“That means U.S. companies are on sale and Canadian companies clearly think that even those U.S. companies that have gone broke now look so cheap that they are a good bet,” he says of the RTS situation.

From banks and record companies to plastics manufacturers and wineries and distilleries, much of America’s industries are being offered at a tag sale in an effort to attract outside investment. According to the research firm Thomson Financial, foreign investors spent a record $414 billion acquiring American companies, factories and other properties in 2007.

Tonelson says that while these sales look good for the short term because they save jobs, they point out that a fundamental flaw in American trade policy is going uncorrected.

“The U.S. dollar is so weak because the U.S. has mismanaged its trade policies in recent years and foreign creditors are losing faith in our national currency,” he says.

These investors are choosing to make direct investments in hard assets rather than buy stocks and cash. While economic development directors welcome these purchases because they save jobs, Tonelson says it does not bode well for the long-term security of the nation. He compares it to a family that is heavily in debt choosing to sell off their assets rather than tighten their belt and work harder.

“To maintain our living standard, our jobs, we are selling off assets,” Tonelson says of the nation.

Thomas Heffner, a Dublin, Ohio, entrepreneur who runs the Web site economyincrisis.org, describes these deals in a word: “stupid.”

“We’re heading full speed and head first into becoming a colonial state, owned, managed and controlled by foreigners,” he said in a telephone interview.

Tonelson points out that the statistics show 90 percent of the foreign direct investment made in this country has not produced real growth.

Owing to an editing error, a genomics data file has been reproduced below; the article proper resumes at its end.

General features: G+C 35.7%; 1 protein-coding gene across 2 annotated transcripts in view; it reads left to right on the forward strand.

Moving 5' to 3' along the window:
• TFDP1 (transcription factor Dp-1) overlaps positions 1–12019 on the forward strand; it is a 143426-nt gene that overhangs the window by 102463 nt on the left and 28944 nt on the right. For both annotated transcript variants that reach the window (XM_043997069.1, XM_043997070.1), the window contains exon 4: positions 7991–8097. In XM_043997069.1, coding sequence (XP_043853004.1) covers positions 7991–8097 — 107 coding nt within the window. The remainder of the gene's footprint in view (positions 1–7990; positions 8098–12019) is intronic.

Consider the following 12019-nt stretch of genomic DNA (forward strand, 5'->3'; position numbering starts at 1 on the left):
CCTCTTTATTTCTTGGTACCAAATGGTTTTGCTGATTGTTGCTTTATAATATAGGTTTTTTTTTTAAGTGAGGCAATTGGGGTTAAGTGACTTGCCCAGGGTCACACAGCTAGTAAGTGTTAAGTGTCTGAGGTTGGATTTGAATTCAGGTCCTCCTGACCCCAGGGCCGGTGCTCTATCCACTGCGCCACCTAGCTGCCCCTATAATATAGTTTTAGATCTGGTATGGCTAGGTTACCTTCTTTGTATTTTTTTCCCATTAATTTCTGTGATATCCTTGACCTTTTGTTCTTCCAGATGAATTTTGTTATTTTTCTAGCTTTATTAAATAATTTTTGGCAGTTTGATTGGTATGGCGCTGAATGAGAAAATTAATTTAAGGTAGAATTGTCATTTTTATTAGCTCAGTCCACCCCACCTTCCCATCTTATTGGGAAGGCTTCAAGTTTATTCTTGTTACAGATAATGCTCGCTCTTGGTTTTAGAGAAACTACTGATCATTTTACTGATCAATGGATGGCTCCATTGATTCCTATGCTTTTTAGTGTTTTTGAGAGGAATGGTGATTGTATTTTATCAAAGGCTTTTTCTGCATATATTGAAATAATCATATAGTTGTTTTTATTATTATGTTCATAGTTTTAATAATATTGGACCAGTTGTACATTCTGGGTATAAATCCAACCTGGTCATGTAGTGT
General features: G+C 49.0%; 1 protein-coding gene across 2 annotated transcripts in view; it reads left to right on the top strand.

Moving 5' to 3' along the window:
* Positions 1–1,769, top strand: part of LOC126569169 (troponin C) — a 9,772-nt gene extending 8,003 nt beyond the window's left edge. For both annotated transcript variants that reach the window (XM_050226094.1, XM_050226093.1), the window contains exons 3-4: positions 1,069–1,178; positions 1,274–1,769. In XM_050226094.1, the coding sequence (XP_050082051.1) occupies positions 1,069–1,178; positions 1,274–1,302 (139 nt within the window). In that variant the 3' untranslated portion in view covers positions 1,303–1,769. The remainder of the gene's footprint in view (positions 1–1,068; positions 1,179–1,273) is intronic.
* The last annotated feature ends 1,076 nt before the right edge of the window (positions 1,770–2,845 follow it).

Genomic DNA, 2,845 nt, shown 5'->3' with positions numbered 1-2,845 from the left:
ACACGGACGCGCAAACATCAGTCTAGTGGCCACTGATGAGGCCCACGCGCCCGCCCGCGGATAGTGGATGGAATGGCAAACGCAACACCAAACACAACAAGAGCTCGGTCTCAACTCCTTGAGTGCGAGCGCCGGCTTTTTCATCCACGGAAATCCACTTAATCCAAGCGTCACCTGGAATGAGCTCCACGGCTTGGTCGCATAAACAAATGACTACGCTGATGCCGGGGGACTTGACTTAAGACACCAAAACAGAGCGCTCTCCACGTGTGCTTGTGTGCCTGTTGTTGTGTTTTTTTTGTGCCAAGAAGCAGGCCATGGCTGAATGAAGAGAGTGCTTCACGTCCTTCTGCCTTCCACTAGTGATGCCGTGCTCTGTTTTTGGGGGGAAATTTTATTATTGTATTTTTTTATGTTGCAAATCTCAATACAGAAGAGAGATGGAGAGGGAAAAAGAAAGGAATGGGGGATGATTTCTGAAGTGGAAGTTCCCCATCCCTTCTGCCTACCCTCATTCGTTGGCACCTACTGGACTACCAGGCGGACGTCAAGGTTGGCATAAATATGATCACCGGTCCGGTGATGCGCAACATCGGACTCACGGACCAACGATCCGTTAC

“The overwhelming share of foreign direct investment is in existing companies, existing workforces and not in setting up new companies and hiring new employees.”

Foran, however, sees this investment as a good thing for northeast Ohio. He says it not only retains jobs but also offers opportunity for expanding employment. Foran says he has no insight on how the Canadian acquisitions could affect salaries here, but said those are factors the investors take into consideration when deciding on the feasibility of conducting a profitable business in the U.S.

Tonelson says foreign buyers often re-negotiate wages when they move into a distressed market, especially in Ohio and the Midwest, where jobs are scarce.

“The new owners are always looking for new opportunities for new efficiencies,” Tonelson says. “If there are not a lot of attractive job opportunities, the new owners will realize they are in a seller’s market for labor.”

Even if the tables are turned and the U.S. dollar becomes stronger and the local labor market tighter, Foran does not see that as boding poorly for foreign-owned interests in the U.S. “Many international types are learning to hedge their businesses by having operations in both countries,” he says. “It’s sort of like building a portfolio.”

A stronger U.S. economy would also benefit the Canadian owners by placing their product closer to the consumer, he says.

It is likely the local economy will see additional acquisitions by Canadian firms. According to Foran and the Growth Partnership news release, Team NEO and GP will visit Canada in April “to bring dialogue with other Canadian firms looking to relocate.”

“This visit is directly related to the relationship we have developed with RTS,” Mayernick stated in the news release.